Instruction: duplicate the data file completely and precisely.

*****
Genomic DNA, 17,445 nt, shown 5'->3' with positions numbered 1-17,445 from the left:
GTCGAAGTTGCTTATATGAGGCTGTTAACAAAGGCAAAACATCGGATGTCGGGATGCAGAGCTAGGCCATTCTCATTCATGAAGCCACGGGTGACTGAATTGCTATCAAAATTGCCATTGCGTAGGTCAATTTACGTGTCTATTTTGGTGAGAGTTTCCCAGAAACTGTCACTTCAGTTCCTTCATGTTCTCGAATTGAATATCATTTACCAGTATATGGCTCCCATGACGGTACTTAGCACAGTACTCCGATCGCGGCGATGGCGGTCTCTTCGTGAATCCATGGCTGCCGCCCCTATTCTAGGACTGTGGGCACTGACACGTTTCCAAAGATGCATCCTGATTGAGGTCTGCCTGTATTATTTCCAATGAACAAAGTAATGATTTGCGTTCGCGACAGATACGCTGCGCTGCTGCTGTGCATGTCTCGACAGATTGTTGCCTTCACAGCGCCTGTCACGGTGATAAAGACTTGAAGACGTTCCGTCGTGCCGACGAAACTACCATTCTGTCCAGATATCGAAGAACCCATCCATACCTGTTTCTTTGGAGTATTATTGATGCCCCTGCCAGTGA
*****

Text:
Genomic DNA, 17,445 nt, shown 5'->3' with positions numbered 1-17,445 from the left:
GTCGAAGTTGCTTATATGAGGCTGTTAACAAAGGCAAAACATCGGATGTCGGGATGCAGAGCTAGGCCATTCTCATTCATGAAGCCACGGGTGACTGAATTGCTATCAAAATTGCCATTGCGTAGGTCAATTTACGTGTCTATTTTGGTGAGAGTTTCCCAGAAACTGTCACTTCAGTTCCTTCATGTTCTCGAATTGAATATCATTTACCAGTATATGGCTCCCATGACGGTACTTAGCACAGTACTCCGATCGCGGCGATGGCGGTCTCTTCGTGAATCCATGGCTGCCGCCCCTATTCTAGGACTGTGGGCACTGACACGTTTCCAAAGATGCATCCTGATTGAGGTCTGCCTGTATTATTTCCAATGAACAAAGTAATGATTTGCGTTCGCGACAGATACGCTGCGCTGCTGCTGTGCATGTCTCGACAGATTGTTGCCTTCACAGCGCCTGTCACGGTGATAAAGACTTGAAGACGTTCCGTCGTGCCGACGAAACTACCATTCTGTCCAGATATCGAAGAACCCATCCATACCTGTTTCTTTGGAGTATTATTGATGCCCCTGCCAGTGA